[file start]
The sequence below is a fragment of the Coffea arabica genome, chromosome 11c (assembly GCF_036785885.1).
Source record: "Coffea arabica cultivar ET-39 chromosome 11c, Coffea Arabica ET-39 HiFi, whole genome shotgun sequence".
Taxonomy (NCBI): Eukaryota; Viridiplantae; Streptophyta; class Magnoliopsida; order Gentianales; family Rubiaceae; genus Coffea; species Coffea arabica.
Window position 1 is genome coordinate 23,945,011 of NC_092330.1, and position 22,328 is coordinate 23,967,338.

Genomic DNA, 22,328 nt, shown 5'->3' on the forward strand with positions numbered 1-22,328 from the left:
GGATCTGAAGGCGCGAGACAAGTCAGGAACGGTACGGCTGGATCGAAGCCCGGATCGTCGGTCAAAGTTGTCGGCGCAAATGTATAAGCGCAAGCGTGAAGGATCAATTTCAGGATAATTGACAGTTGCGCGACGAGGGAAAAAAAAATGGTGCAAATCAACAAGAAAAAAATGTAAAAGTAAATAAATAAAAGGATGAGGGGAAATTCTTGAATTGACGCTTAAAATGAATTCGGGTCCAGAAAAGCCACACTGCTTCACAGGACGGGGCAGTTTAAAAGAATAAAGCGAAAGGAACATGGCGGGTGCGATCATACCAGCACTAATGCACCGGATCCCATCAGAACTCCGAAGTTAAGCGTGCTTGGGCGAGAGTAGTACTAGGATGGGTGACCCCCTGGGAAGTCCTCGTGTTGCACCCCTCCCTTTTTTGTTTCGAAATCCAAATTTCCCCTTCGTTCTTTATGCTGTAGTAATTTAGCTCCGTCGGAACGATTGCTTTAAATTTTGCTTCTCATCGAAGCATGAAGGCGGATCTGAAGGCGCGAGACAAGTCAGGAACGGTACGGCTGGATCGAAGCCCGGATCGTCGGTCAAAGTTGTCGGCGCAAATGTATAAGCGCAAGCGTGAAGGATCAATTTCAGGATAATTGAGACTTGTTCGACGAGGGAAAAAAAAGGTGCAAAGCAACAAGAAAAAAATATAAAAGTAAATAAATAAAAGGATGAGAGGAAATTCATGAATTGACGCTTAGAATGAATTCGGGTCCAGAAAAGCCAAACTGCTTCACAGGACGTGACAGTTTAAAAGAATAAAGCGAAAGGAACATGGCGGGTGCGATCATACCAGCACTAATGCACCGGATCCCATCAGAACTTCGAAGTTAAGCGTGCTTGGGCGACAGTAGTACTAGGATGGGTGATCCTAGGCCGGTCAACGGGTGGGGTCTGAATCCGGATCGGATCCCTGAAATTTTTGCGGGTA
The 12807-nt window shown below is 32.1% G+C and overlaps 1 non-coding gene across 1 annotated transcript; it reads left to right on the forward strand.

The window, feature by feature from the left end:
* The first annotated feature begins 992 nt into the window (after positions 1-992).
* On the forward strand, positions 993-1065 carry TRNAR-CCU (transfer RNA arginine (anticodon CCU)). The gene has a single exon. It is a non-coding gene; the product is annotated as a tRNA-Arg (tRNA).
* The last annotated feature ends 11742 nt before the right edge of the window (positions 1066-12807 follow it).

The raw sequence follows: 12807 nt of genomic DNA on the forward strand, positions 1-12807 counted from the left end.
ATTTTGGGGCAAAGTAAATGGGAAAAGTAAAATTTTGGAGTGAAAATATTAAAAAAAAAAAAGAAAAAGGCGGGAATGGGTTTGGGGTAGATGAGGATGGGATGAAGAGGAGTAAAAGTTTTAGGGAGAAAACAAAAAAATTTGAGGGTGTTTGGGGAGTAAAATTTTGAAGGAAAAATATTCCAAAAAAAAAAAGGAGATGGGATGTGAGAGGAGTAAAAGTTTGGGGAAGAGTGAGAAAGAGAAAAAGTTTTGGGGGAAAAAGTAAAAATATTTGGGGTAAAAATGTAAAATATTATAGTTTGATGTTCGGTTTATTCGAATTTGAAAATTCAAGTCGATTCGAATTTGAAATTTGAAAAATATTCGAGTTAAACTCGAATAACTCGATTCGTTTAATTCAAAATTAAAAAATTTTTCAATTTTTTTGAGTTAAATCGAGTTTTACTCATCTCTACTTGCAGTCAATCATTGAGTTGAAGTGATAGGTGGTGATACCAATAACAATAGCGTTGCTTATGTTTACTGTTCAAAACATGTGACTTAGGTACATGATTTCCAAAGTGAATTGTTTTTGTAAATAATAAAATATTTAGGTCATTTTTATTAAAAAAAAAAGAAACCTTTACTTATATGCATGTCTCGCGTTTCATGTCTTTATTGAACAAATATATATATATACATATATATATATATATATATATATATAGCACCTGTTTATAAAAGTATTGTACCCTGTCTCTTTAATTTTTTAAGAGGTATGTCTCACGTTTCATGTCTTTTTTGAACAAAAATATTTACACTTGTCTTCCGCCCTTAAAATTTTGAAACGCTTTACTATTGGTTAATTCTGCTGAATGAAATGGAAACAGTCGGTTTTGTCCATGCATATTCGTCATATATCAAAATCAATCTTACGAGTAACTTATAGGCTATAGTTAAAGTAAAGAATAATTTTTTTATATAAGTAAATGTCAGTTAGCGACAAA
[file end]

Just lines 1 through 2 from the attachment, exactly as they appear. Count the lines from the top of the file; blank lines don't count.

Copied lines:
The sequence below is a fragment of the Coffea arabica genome, chromosome 11c (assembly GCF_036785885.1).
Source record: "Coffea arabica cultivar ET-39 chromosome 11c, Coffea Arabica ET-39 HiFi, whole genome shotgun sequence".